While the remaining companies all score below the industry average of 64, a gap of 7 points separates the best from the worst. Coming in at 63, Optimum (Altice USA) gains 3 per cent to tie with the greatly-improved Xfinity (+11 per cent). According to subscribers, Xfinity is enhancing its service across much of the customer experience. Among all large pay-TV operators, Xfinity shows the biggest gain in customer perceptions of value.

Customer satisfaction with the video-on-demand (VoD) services of major cable, satellite, and fibre-optic subscription TV providers is up 1.5 per cent to an ACSI score of 68. The gain reverses a loss from one year ago, and unlike the subscription TV or ISP categories, the improvement here is not widespread. Among nine companies, only three see satisfaction improve year over year. As OTT streaming services proliferate, the VoD services that are part of the traditional pay-TV business model are generally being left behind for customer satisfaction.

As more viewers drop their traditional pay-TV bundles, major companies such as AT&T’s WarnerMedia and Comcast’s NBCUniversal are launching OTT streaming services that will likely debut in the Index next year. Along with the new HBO Max and Peacock, short-form mobile video platform Quibi has thrown its hat into the streaming ring. All three services launched after the ACSI interview period ended.

With more and more Americans stuck at home, video streaming overall has the lock on customer satisfaction among telecom industries. With a stable ACSI score of 76, video streaming outpaces subscription TV by a yawning gap of 12 points. This year, Disney+ sets the bar even higher, debuting in the ACSI with the top score across all five telecom categories.

When it comes to entertainment, Disney is hard to beat and Disney+ proves just that, with a first-time ACSI score of 80. This puts the service at the top of video streaming for customer satisfaction, ahead of former leader Netflix—the company that jump-started the industry. According to viewers, Disney+ is a standout across much of the customer experience and its original content rates best in class.

As Netflix hands the customer satisfaction crown over to Disney+, its ACSI score slips 1 per cent to 78—still good enough to hold second place.

Hulu, now controlled by Disney, closes in on Netflix this year, up 1 per cent to 77. Likewise, the Apple TV App (formerly Apple iTunes) is up 1 per cent to 77. Viewers appreciate the number of TV shows that Hulu offers, and it surpasses nearly every streaming service on this measure.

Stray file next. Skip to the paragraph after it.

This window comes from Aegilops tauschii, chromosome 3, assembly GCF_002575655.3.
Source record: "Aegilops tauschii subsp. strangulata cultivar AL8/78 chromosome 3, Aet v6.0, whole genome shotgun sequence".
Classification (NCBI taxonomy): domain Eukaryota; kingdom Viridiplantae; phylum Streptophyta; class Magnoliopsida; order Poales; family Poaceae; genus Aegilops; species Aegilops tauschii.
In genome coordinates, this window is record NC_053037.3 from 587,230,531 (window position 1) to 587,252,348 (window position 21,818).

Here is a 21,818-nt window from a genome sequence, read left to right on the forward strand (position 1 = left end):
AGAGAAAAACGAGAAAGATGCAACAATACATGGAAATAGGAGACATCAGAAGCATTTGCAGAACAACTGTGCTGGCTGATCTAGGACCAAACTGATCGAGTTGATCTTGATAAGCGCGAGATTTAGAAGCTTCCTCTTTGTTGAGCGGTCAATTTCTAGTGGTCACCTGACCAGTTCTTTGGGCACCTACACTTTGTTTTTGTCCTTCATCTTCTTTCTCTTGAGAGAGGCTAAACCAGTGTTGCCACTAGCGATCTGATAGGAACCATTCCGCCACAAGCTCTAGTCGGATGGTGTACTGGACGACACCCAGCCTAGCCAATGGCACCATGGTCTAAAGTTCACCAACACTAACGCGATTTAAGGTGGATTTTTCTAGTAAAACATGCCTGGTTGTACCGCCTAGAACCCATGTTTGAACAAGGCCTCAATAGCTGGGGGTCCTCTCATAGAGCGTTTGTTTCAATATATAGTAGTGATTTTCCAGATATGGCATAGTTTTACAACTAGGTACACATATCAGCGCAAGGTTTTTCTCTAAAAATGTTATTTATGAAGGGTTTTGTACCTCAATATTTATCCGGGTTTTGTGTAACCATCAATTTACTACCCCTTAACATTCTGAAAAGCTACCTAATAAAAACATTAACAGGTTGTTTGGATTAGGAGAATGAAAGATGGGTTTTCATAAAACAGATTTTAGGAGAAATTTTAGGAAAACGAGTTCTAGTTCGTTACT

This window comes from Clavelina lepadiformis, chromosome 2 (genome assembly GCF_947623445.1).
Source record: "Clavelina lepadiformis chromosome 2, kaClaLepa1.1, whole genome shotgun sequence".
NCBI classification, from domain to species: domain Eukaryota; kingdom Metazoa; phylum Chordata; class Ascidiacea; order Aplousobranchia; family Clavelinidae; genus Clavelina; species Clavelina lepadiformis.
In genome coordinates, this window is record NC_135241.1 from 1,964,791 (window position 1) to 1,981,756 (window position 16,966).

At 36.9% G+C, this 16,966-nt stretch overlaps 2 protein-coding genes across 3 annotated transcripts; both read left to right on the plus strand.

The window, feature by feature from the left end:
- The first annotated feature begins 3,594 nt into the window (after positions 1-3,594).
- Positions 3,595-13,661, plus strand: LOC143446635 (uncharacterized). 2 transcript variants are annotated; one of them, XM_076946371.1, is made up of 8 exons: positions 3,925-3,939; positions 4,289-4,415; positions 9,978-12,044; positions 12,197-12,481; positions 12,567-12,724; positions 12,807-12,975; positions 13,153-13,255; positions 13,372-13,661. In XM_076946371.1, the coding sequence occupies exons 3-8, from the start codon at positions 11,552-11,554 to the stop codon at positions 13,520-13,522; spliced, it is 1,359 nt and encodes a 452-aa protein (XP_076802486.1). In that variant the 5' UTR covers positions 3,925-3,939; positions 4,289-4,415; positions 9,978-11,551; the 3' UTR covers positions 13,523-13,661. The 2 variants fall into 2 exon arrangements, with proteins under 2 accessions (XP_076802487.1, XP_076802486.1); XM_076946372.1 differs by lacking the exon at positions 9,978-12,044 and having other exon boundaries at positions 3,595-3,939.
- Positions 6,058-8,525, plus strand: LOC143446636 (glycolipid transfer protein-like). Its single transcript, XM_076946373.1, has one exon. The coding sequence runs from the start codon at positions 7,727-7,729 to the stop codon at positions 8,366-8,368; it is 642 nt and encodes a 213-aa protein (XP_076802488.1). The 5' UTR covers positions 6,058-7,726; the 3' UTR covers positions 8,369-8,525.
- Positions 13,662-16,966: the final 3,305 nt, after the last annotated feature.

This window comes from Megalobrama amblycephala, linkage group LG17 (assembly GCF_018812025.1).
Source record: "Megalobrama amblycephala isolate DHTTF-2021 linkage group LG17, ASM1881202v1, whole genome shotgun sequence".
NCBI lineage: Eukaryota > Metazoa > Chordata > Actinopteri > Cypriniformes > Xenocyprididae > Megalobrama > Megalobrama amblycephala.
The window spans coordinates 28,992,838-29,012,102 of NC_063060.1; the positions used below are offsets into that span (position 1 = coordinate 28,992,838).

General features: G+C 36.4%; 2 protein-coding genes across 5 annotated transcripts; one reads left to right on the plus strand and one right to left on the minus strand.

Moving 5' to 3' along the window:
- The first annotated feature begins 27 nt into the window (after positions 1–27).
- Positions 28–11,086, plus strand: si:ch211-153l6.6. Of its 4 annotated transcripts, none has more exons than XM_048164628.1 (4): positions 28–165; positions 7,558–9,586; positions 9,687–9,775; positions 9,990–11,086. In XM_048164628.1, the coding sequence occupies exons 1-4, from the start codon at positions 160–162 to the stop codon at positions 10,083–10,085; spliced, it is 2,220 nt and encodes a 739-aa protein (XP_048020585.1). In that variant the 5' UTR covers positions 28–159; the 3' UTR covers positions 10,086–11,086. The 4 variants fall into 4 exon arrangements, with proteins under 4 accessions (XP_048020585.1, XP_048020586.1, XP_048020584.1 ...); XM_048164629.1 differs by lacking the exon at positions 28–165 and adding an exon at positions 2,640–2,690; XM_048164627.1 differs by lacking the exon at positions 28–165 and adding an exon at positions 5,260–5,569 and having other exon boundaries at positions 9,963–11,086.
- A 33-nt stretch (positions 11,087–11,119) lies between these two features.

The group of smaller streaming services shows strong improvement this year, rising 6 per cent to match the industry average of 76. Amazon Prime Video, available to Prime members at no additional cost, stays put at 76 and ties with Microsoft Store (-1 per cent).

Four services are just below the industry average with scores of 75. Among this group, Starz has improved customer satisfaction significantly, up 4 per cent year over year. CBS All Access, Amazon’s Twitch, and Google’s YouTube TV are all unchanged. CBS All Access, dedicated to CBS content, offers on-demand and live TV. Subscribers are highly pleased with the service’s availability of current season’s TV shows where it is deemed best in class.

Apple TV+ debuts in the ACSI with a below-average score of 74, tying both Google Play (-1 per cent) and AT&T’s HBO (unchanged). Like Disney+, Apple TV+ launched in November. Its viewers, however, appear to be far less impressed than Disney+ viewers. Apple TV+ offers a relatively small slate of new and original programming only.

On the low end of the industry, AT&T TV NOW gains 4 per cent to 72. Moving in the opposite direction, Walmart’s Vudu drops 4 per cent to 72. For Vudu, customers find that much of their experience has worsened this year.

Staying close to the bottom, CBS’s Showtime is unchanged at 71. DISH Network’s Sling TV loses ground, falling 4 per cent to match Showtime. In the fourth quarter of 2019, Sling TV lost subscribers for the first time since its 2015 launch. Sony’s Crackle continues to be the least-satisfying streaming service, unmoved at an ACSI score of 68.

According to viewers, the video streaming industry overall does a much better job than the VoD services of traditional pay-TV operators. Overall reliability and performance for video streaming is stable at 79, far ahead of VoD service (72). Likewise, programming guides and menus are much easier to use (79 versus 74 for VoD). The one area where VoD service matches video streaming is the availability of current season’s TV shows—and both show room for improvement (73).

Streaming subscribers give other aspects of TV and movie programming mostly mid-range scores of 75 to 76, including the number of TV shows or movies available and their variety. The area that needs the most attention is the availability of new movie titles (71), although VoD service rates even lower (69).